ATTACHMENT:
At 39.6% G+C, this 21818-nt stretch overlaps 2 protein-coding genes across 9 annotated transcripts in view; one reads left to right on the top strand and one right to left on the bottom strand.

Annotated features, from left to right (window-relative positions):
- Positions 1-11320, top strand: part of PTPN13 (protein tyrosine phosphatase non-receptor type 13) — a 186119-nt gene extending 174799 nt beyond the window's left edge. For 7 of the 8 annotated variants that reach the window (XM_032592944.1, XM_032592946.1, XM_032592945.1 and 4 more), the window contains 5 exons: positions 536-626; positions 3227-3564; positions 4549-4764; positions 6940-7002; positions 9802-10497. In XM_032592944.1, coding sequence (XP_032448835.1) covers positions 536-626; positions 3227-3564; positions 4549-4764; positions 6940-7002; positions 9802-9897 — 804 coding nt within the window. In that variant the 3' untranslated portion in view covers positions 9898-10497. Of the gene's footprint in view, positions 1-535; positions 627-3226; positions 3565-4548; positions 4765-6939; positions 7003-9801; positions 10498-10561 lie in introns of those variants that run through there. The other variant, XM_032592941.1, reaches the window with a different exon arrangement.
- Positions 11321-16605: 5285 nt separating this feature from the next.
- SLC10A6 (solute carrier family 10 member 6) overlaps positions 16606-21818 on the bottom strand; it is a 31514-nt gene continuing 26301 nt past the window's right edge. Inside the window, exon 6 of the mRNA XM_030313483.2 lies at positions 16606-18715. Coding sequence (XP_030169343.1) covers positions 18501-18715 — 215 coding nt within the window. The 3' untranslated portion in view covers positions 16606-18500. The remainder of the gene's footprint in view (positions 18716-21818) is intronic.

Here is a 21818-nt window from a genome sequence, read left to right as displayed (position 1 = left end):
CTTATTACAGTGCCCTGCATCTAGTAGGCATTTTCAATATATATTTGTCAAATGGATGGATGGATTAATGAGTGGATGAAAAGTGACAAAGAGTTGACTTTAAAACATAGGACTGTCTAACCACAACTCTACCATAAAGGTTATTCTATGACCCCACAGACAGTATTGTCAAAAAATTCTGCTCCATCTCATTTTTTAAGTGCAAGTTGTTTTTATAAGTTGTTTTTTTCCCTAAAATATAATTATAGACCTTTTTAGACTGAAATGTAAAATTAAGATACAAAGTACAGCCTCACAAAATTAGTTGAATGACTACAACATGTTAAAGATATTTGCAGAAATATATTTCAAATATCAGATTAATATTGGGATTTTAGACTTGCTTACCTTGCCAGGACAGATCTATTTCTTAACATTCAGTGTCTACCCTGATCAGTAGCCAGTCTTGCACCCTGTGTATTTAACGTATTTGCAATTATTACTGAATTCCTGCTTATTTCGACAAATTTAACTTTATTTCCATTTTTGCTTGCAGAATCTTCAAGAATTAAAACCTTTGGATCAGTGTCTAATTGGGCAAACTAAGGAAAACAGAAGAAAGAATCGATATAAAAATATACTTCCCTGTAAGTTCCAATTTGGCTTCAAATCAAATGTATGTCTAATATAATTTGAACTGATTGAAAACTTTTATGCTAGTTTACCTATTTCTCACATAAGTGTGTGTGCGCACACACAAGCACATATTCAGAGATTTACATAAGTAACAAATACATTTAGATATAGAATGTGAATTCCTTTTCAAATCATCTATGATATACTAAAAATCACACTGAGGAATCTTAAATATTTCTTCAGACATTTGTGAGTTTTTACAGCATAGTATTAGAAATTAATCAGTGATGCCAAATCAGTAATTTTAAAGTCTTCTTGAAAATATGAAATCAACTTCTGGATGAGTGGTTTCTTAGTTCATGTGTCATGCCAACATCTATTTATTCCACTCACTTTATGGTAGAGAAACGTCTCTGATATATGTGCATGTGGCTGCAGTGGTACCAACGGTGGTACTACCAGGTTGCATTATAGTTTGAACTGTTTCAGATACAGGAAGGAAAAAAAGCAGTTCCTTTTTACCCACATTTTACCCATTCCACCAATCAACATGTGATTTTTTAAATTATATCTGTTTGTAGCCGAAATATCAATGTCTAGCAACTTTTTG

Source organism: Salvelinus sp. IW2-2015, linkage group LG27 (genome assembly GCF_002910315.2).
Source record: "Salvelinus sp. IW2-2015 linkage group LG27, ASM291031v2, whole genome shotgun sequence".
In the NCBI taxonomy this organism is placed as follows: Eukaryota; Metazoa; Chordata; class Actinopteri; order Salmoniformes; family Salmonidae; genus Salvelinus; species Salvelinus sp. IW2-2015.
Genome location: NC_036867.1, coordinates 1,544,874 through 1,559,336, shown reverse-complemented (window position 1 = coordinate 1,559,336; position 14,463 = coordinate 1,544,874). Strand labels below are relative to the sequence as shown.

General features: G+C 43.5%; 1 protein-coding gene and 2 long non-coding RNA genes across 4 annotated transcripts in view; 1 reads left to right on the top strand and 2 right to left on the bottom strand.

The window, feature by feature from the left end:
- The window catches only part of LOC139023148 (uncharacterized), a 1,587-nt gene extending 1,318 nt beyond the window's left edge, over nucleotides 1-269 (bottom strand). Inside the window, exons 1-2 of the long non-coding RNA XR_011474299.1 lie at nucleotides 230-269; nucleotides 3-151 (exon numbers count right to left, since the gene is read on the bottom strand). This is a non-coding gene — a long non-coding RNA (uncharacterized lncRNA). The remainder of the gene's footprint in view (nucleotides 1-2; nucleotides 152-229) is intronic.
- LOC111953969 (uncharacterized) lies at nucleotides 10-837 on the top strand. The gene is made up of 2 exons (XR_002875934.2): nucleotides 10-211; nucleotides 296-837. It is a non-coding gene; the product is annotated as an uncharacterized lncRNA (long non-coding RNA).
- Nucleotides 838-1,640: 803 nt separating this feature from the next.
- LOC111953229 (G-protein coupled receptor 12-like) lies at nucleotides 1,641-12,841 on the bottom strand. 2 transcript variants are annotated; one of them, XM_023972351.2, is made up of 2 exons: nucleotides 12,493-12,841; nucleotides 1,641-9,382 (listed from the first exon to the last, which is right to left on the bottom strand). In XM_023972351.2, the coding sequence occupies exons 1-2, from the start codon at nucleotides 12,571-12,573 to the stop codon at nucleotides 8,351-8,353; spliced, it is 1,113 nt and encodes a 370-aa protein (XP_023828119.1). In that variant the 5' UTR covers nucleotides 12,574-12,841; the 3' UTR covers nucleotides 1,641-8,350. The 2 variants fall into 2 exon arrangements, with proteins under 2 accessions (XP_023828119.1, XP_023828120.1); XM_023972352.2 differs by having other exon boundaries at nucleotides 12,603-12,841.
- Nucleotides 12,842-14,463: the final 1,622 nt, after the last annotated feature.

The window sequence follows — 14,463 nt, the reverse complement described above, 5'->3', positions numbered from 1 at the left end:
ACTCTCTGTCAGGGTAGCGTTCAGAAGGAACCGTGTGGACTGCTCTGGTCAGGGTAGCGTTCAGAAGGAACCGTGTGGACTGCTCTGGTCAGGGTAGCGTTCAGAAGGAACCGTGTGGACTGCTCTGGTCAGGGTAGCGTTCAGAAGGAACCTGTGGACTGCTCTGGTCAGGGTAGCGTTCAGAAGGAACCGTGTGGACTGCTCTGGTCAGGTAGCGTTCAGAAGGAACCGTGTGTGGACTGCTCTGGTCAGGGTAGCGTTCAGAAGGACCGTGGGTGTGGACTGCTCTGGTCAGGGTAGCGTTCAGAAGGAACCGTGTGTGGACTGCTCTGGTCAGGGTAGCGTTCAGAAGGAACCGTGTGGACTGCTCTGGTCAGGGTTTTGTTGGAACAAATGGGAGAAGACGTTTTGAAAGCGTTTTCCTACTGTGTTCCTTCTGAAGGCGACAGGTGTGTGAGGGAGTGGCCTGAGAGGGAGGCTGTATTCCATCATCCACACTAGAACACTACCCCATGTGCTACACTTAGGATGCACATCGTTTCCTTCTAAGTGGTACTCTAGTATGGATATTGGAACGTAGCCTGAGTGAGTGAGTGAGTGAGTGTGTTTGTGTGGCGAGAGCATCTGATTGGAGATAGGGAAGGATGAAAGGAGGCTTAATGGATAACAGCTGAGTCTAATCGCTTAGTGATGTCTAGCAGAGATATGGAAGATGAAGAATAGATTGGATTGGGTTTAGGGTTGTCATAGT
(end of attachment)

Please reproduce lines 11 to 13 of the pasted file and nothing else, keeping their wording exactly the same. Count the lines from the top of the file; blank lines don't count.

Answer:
Genome location: NC_036867.1, coordinates 1,544,874 through 1,559,336, shown reverse-complemented (window position 1 = coordinate 1,559,336; position 14,463 = coordinate 1,544,874). Strand labels below are relative to the sequence as shown.

General features: G+C 43.5%; 1 protein-coding gene and 2 long non-coding RNA genes across 4 annotated transcripts in view; 1 reads left to right on the top strand and 2 right to left on the bottom strand.

The window, feature by feature from the left end: